Rotary Report April 24, 2013

Fred Hilsenrath Rotarian

scholarship clinton 002On Wednesday, April 24 we had a very special talk by George Perceval. It was a moving experience. George had lived on Mystic Isle for the last 8 years.

George served for 4 years active duty during the Vietnam War. He retired from Remington Arms and Ammunition Co. after 20 years of service, working in a variety of management positions.

George returned to his home state here in Ark with his wife, Dianne. George joined the US Army Corps of Engineers in 2004 and was a Park Ranger here on Greer’s Ferry Lake.

George’s talk centered on his experience in Vietnam. You may all remember the fierce and almost desperate battle our Marines fought in Khe Sanh from Jan 20 to April 1 in 1968. Here is what the United States President presented as a Unit Citation to the 26th Marines.

These are the words of the Citation: Throughout that period, the 26th Marines was assigned the mission of holding the vital Khe Sanh Combat Base and positions on Hills 881,861-a, 558 and 950, which dominated strategic enemy approach routes into Northern I corps. The 26th Marines was opposed by numerically superior forces-two North Vietnamese Army divisions, strongly reinforced with artillery, tank, anti-aircraft artillery and rocket units The enemy, deployed to take advantage of short lines of communications, rugged mountainous terrain, jungle and adverse weather conditions, was determined to destroy the Khe Sanh Combat Base in conjunction with large scale offensive operations in the two northern provinces of the Republic of Vietnam. Despite overwhelming odds, the 26th Marines remained resolute and determined and inflicted heavy losses on the enemy. When monsoon weather greatly reduced air support and compounded the problems of aerial resupply, the men of the 26th Marines stood defiantly firm. Through their indomitable will and resolute courage the 26 the Marines and supporting units held the Khe Sanh Combat Base. The actions of the 26th Marines contributed substantially to the failure of the Viet Cong and North Vietnamese Army winter/spring offensive.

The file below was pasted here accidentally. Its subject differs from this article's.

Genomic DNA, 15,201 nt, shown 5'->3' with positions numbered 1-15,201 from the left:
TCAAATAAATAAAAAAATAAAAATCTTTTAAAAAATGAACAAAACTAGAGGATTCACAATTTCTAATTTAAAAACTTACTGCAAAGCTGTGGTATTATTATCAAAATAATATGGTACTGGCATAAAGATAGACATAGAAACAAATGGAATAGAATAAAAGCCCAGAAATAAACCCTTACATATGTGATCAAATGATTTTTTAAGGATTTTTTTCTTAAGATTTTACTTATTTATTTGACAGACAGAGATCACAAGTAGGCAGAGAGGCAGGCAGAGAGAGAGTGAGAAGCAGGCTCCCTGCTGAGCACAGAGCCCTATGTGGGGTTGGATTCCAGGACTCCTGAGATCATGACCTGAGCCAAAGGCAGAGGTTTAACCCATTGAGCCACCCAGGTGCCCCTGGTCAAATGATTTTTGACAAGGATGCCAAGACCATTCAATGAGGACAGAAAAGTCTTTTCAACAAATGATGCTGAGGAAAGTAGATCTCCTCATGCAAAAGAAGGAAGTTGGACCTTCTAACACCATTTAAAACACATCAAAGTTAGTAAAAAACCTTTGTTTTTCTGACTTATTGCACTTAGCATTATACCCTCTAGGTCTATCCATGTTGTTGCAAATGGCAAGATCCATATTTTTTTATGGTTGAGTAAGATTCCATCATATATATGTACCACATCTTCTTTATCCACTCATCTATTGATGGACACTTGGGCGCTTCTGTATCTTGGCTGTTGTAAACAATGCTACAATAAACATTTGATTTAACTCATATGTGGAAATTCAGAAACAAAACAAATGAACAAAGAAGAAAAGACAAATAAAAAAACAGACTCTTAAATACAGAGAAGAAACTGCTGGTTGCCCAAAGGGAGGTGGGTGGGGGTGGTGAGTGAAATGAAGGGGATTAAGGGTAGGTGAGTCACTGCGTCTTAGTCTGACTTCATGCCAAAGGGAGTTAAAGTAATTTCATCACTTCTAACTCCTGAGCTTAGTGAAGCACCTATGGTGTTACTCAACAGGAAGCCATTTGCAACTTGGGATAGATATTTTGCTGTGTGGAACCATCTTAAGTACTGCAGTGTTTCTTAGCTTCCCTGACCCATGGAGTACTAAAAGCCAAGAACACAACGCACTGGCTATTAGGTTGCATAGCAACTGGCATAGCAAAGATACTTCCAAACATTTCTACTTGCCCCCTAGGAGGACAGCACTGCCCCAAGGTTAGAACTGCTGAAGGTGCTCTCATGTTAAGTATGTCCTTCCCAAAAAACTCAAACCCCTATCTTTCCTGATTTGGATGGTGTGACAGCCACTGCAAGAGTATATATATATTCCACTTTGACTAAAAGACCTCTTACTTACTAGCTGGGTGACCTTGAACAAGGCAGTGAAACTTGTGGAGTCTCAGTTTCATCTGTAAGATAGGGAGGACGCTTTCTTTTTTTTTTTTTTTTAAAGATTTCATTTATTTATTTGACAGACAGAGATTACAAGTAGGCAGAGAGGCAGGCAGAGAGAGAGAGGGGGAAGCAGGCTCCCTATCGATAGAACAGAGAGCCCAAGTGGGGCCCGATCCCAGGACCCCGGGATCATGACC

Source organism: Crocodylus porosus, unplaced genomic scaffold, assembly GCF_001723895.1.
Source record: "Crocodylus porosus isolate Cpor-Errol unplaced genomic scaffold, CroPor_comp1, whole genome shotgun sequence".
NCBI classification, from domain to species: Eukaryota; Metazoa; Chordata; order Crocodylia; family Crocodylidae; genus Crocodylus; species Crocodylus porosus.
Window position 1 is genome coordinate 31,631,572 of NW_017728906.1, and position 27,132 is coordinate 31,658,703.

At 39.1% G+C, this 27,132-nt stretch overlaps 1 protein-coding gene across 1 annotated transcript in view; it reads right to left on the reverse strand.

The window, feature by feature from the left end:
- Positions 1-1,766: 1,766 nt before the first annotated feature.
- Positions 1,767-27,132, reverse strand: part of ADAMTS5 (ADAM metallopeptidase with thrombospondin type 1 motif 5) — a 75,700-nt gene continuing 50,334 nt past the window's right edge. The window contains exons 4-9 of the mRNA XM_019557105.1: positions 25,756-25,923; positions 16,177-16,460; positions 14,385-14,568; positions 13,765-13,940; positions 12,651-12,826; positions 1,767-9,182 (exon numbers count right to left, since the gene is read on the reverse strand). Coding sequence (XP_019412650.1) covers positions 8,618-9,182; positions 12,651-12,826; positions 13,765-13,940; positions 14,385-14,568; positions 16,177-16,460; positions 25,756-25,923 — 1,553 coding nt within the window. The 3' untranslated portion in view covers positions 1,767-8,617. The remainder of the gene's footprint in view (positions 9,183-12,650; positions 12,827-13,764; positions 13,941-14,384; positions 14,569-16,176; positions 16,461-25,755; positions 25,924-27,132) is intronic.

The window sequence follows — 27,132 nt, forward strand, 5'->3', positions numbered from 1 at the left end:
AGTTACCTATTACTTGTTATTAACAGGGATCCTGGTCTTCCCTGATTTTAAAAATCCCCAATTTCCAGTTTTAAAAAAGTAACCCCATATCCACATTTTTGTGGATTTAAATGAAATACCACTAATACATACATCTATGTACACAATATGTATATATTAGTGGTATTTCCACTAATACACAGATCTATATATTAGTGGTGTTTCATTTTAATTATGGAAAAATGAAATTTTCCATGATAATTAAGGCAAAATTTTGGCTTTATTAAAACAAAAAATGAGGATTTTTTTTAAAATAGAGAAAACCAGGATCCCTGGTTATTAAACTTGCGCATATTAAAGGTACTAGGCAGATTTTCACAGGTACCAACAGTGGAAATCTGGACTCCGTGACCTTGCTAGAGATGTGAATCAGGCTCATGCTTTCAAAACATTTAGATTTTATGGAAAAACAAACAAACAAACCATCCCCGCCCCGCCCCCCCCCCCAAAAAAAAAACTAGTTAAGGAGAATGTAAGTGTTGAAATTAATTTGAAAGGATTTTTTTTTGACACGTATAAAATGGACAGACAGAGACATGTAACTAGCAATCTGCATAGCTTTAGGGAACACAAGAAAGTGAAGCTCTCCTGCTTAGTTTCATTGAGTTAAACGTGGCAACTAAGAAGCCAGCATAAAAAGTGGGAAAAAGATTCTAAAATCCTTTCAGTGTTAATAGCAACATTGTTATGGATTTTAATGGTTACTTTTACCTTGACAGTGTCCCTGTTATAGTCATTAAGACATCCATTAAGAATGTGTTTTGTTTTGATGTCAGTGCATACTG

After quoting this Citation, George continued to talk about the incessant fire, the repulsed ground attacks, the lack of proper resupply in food and weapons due to monsoon rains. The expectation of death at any time took the utmost willpower and courage to stand up to the enormous pressure. It was a touching tale and some of us, I for one, had to control my eyes from bursting out into tears; George himself had to pause a number of times, while overcome with the intensity of his memories.

Here I want to add a few of my own thoughts. At the end of the Vietnam War, our soldiers returned home and were greeted with hostility. Our soldiers were shabbily treated. I was furious to witness the behavior of so many Americans. Since I had just obtained my US citizenship, I felt rather strongly about how our American homecoming soldiers were treated. I knew the Nazis and the Communists. We had to act to preserve our freedom.

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